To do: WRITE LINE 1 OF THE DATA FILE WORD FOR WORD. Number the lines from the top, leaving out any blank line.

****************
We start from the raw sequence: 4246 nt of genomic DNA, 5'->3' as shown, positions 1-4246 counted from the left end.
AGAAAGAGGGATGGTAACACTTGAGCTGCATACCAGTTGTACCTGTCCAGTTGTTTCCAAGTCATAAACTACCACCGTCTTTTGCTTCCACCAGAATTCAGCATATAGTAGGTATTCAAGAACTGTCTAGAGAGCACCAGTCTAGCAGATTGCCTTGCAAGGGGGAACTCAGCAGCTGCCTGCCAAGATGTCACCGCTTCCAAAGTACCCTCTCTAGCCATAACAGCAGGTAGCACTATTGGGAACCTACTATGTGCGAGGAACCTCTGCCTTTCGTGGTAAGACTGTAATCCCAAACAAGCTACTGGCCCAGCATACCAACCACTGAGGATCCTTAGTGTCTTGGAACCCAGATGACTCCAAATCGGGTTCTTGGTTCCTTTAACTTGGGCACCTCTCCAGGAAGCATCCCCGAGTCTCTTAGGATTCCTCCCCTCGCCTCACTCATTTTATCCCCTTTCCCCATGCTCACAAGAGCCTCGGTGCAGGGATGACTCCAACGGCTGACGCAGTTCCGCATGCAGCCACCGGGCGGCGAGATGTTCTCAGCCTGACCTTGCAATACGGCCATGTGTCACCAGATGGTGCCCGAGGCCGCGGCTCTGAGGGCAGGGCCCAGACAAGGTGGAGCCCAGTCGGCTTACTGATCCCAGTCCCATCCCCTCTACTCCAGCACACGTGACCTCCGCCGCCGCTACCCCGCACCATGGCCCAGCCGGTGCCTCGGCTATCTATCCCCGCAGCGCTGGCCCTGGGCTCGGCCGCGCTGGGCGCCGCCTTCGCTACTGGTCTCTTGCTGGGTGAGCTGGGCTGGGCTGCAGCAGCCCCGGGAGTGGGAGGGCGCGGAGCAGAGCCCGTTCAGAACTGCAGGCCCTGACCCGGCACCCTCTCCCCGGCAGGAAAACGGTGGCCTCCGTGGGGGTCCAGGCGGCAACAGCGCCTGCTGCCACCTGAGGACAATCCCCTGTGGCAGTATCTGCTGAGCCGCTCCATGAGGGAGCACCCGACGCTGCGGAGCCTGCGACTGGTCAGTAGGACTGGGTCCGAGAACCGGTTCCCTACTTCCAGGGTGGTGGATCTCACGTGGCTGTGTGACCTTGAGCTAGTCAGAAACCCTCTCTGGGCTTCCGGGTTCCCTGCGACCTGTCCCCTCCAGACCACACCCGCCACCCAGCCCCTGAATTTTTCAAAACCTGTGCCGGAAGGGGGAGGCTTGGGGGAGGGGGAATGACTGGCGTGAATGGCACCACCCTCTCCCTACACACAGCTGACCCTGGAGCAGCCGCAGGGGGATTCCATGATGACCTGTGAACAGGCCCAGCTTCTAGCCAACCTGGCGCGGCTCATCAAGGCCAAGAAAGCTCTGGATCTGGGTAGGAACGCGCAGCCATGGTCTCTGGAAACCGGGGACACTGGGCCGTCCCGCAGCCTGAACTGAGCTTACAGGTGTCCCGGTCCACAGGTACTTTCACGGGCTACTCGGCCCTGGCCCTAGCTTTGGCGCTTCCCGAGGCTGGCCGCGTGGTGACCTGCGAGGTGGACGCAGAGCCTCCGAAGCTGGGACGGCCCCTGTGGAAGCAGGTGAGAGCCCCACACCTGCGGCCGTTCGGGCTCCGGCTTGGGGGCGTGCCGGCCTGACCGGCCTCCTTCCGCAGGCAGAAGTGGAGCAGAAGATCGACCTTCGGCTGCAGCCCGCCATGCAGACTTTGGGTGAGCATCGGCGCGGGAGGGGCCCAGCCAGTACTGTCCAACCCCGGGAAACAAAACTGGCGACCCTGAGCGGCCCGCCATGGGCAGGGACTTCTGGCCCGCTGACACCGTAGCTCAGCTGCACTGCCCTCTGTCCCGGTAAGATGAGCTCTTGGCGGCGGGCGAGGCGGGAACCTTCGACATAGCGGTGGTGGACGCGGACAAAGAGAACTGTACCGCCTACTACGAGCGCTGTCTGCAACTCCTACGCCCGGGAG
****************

We start from the raw sequence: 4246 nt of genomic DNA, 5'->3' as shown, positions 1-4246 counted from the left end.